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The Right Nightmare

The war of words between Trump and Kim Jong-un isn’t the nightmare that should keep you up at night.

Published on: August 9, 2017
Adam Garfinkle is editor of The American Interest.
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  • Dan Kearns

    The proportion of Professor Mead to Mr. Garfinkle really changes how much I want to read TAI. 🙁

    An intellectual who can see the big picture by understanding the contending views versus someone self-convinced who simply will not try to learn alternative views from the inside while still maintaining their disagreement with them? The latter I can find (and then ignore) anywhere in the legacy media. It was the former that was golden. Especially when the pace of change has dramatically increased.

    • ——————————

      I quit reading Garfinkle long ago. He’s a complete waste of time….

      • Gary Hemminger

        I don’t think he is a complete waste of time.

        • leoj

          When Garfinkle speaks on MENA politics and culture he is worth reading. His previous piece on our alliance system in the Gulf region was insightful, measured, to the point, sachlich. In contrast, this piece is silly on its face and superficial when you dive down a little deeper.

          The silly: the imagined reader is one who, fearing Kim Jong-un and PDT in equal measure, is encouraged to “try to relax” by Garfinkle, now apparently donning his therapist’s cap. It’s hard to say which is more silly, the absurd equivalence or Garfinkle’s soothing ministrations.

          The superficial: we are assured that Kim is reasonable on the basis of some opaque “expert” knowledge, and that there might actually be some unspecified benefit in our relation to China that we accrue by the Norks testing their nuclear weapons. The key passage reads as follows:
          “Yes, it’s true that a nuclear-armed North Korea complicates the credibility of U.S. extended deterrence in East Asia, and it complicates the triangular relationship between the United States, South Korea, and Japan. But it also complicates China’s life in ways potentially useful to us in the fullness of time, and the challenges it does create are not very hard to master. The danger here is that this Administration will not master those challenges because it doesn’t understand the larger picture.”
          This is a very mysterious passage, as it seems to be saying that it is actually to our benefit that a nuclear armed North Korea is to our benefit “in the fullness of time” and if one truly “understand[s] the larger picture.” Since much of the piece hangs on this assertion, which to my mind is not at all obvious, a less superficial treatment might take the trouble to explain it.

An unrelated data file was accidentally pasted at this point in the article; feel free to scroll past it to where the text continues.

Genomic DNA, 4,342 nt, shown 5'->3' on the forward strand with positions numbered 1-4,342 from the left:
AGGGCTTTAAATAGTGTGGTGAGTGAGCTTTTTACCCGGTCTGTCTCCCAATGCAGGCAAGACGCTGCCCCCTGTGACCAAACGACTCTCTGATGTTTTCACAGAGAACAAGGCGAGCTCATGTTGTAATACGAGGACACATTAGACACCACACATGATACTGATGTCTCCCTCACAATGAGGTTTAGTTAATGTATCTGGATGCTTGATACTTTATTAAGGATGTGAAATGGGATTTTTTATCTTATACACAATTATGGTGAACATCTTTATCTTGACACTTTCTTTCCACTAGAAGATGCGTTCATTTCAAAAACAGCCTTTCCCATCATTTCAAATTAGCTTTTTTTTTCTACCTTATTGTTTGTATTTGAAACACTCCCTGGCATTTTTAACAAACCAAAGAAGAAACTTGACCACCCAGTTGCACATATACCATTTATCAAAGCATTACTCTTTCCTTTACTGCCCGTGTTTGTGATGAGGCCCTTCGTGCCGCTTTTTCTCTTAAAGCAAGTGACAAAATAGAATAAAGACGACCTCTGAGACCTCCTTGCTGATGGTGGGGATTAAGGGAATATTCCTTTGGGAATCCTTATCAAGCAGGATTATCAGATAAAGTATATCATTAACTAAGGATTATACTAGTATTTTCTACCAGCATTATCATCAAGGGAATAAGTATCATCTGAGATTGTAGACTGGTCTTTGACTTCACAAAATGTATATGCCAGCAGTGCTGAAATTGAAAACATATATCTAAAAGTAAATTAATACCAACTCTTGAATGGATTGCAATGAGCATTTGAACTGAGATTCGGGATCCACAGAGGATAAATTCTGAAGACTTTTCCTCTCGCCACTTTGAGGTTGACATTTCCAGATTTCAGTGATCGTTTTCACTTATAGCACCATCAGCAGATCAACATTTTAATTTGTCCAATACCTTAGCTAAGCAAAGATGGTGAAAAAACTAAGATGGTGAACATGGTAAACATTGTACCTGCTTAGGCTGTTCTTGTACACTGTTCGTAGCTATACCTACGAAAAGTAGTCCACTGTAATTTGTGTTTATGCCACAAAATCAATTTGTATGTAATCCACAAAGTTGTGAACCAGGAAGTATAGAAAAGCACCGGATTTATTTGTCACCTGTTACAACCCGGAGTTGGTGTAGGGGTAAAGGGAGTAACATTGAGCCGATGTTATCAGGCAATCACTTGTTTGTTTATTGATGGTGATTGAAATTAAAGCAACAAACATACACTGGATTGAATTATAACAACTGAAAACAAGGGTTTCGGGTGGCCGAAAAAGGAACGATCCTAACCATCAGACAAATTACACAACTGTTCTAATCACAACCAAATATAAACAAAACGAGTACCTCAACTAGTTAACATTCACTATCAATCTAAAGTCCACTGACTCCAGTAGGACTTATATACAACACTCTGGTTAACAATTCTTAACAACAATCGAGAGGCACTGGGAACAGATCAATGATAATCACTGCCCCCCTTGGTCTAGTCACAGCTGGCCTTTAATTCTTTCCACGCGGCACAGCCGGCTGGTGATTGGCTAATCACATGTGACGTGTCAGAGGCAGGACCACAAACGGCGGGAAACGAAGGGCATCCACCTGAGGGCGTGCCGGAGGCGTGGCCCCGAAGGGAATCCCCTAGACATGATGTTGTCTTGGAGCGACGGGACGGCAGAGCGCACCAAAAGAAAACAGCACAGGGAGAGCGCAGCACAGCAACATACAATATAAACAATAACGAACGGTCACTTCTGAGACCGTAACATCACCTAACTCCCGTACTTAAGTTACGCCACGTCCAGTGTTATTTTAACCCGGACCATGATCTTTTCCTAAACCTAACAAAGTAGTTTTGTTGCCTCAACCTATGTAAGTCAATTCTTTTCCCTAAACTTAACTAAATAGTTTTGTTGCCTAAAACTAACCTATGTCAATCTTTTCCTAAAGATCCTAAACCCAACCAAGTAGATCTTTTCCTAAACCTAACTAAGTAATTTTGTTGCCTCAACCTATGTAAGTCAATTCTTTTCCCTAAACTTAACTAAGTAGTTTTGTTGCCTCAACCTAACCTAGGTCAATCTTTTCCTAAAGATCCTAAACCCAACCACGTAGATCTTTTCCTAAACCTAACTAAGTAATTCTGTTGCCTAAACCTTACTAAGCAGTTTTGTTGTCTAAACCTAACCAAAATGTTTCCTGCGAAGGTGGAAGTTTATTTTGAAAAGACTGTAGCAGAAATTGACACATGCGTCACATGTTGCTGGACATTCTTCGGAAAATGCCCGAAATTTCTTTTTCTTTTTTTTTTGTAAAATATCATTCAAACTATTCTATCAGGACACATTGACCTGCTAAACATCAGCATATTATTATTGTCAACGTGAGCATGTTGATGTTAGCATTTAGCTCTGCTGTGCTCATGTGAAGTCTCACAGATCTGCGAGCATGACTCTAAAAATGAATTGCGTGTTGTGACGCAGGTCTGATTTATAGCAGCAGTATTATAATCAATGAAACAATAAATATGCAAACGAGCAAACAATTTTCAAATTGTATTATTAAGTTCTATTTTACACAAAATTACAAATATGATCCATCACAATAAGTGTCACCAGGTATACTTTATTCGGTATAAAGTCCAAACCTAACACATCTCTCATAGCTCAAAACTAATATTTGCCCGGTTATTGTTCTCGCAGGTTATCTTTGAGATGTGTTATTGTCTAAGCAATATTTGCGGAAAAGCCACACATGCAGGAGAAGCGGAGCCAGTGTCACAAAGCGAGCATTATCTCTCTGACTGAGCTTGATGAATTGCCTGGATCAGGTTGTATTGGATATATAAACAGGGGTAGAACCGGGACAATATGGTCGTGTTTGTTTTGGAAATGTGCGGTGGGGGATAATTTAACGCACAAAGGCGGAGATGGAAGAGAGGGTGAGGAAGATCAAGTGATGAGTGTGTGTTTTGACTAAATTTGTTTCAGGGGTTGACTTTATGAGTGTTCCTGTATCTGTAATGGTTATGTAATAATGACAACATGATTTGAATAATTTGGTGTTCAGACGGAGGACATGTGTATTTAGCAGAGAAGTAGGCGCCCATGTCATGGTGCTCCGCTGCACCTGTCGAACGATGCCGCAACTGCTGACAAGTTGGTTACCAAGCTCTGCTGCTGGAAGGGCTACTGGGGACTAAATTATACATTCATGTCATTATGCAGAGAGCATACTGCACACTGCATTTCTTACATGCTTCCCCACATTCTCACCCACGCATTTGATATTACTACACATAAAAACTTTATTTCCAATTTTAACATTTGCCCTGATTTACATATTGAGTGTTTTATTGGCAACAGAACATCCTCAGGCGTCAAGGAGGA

• D4x

        I made the exception just now, to see if Garfinkle noted that North Korea has been actively supplying Iran with nuclear and missile technology. Nope. Fatal flaw, because it is not a secret, from Aug. 4, 2017:

        “Iran’s official IRNA news agency reported Kim Yong Nam, head of North Korea’s parliament, arrived Thursday for the weekend inauguration of Iranian President Hassan Rouhani. But given he is expected to stay 10 days, the trip is being seen as a front for Pyongyang to perhaps increase military cooperation with Tehran and to boost the hard currency for
        the dynastic regime led by Kim Jong Un.”

        https://www.cnbc.com/2017/08/04/north-korea-officials-visit-to-iran-could-signal-wider-military-ties.html

        Quick search “Iran North Korea Nuclear” has links to Council on Foreign Relations, The Diplomat, a wiki entry, https://en.wikipedia.org/wiki/Iran%E2%80%93North_Korea_relations

        Garfinkle really has his own Echo Chamber of Solitude to have missed so much evidence of the linkage between North Korea and Iran since 1979.

        • ARMSTROB

          A.I.’s tiresome attacks on Trump, I am not a supporter, is highlighted in your point on Korea’s help to Iran. How can they miss such a clear, well known point, that has been going on for so long. Where are the editors?

          • D4x

            Adam Garfinkle is the Editor, noted in the lower left hand corner, and: https://www.the-american-interest.com/masthead/

            He did not ‘miss’ the linkage. He chose to express his point of view on POTUS Trump’s use of the English language, which may be Adam’s core animus to Trump. If Adam had solely focused on Trump v Kim, I still would have protested. But, to discuss NorK and Iran in the same opinion-piece, without noting the linkage, is deplorable, both journalistic and editorial malpractice.

            As the Editor, he should note that this is an opinion piece. My 40-year subscription to The New Yorker was first put in jeopardy when David Remnick used ‘Talk of the Town’ for his editorial rants against PM Netanyahu. Remnick should have had the judgment to create a separate page for his editorials, just like TNY had created a separate page for Surowiecki’s reports/analysis on business and financial markets, now called ‘The Financial Page’. Ironic, because, in Manhattan, the financial industry is often the ‘Talk of the Town’.

            I cancelled TNY on the opening day of the 2014 Sochi Winter Olympics, when NBC, for some reason, allowed Remnick to start the broadcast with a rant against Putin, instead of broadcasting the full Opening Ceremony.

            I might have forgiven that bizarre use of a global platform if Remnick had mentioned it was the 150th anniversary of the Tsarist genocide of the Circassians, whose bones still lie in Sochi. To their credit, the Circassian descendants chose to moderate their protests, once their NoSochi campaign had failed, in order to not interfere with the Olympic spirit:

            http://www.ibtimes.com/circassians-protest-winter-olympics-being-held-sochi-genocide-site-1553582